Reading Roll Call is a classroom activity I conduct with my students at the beginning of every week to see what they are independently reading. I always share the title of a book that I am reading to model participation and showcase the lifelong commitment to reading that I’ve made.
After creating the COVID-19 Stack about a month ago, I haven’t made much progress in my reading plan. The likely culprit is the Netflix binging of shows, including Tiger King, All American, and Don’t F**k with Cats, among other documentaries that have piqued my attention.
With the Stay at Home order being extended through the end of the month, I think that it’s time to return to the books and make progress with The Andromeda Strain being the first book on the list to tackle.
The start was a little slow, so I was wary about whether or not this book was worth it. I resumed reading it this morning and found that the plot is starting to pick up. More characters are being introduced that weave well into the plot. Each character has specific details about their scientific backgrounds and contributions that are beginning to make more sense.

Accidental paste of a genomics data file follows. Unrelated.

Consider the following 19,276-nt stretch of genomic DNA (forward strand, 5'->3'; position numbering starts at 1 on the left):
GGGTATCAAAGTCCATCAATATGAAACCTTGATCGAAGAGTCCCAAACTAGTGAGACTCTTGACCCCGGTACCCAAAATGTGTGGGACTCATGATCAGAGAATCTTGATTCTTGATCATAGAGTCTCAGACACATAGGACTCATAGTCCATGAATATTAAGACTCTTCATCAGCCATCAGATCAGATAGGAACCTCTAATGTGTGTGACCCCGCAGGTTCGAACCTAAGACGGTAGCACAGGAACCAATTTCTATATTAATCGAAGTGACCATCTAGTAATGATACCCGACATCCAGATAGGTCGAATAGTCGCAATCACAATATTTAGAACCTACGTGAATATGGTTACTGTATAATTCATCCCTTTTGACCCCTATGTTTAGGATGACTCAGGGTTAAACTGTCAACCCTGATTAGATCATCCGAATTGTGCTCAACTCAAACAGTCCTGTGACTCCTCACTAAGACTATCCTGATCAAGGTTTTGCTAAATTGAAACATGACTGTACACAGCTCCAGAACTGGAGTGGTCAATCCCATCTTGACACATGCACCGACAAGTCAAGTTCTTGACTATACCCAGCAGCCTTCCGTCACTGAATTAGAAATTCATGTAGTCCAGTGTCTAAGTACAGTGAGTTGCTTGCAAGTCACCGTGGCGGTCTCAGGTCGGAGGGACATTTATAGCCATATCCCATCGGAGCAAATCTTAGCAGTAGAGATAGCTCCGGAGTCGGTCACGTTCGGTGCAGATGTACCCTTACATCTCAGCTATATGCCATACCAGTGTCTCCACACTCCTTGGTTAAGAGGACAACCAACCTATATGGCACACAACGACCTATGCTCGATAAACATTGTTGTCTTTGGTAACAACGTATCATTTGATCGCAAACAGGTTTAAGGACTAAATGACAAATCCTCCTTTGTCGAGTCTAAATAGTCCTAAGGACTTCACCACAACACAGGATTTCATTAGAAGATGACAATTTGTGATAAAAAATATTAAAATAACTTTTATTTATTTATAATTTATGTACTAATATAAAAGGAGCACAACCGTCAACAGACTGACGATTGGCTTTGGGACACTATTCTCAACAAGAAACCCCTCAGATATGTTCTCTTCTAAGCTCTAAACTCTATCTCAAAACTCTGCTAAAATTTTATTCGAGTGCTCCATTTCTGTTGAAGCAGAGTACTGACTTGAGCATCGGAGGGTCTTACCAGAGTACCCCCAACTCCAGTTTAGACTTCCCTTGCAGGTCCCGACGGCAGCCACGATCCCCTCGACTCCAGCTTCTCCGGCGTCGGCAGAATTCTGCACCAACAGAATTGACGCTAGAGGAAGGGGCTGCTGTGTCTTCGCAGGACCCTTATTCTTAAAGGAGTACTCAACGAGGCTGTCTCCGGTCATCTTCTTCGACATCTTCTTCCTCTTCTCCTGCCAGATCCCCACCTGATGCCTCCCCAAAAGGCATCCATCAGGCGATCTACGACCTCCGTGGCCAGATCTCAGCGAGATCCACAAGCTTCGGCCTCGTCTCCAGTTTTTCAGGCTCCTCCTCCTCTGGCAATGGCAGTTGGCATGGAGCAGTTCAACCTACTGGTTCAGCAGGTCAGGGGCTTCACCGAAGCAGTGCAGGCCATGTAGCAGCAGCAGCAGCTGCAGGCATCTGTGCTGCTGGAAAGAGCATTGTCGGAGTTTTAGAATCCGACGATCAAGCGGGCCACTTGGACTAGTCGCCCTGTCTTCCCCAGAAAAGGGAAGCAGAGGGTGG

As I learned about the book’s characters studying potentially dangerous bacteria that are on orbital satellites, I chuckled because I saw a headline about President Trump signing an executive order to mine the moon. While these instances are not directly related, one cannot deny the similarities between them. I’m looking forward to seeing what else happens in this oddly realistic novel.
From the Back of the Book
“TWENTY-FIVE YEARS BEFORE RESEARCHERS ENTERED THE HOT ZONE, MICHAEL CRICHTON PREDICTED A VIRUS JUST AS DEADLY. HERE IS THE CLASSIC, TERRIFYING NOVEL OF BIOPHYSICS…
What if there was a virus so lethal, it could kill people as quickly as they took a breath? What if it spared some from instant death … but drove them hopelessly insane instead? What if the swiftest acting, deadliest virus ever known to humankind could be spread by no more than a gust of wind, from the remote desert site of its first massacre to the busiest cities in America … and the world? What, if anything, could stop it?
There are no villains in this hot zone. Only the microscopic seeds of Earth’s extinction. It is stealthy, sudden, savage. And we are all susceptible to it …”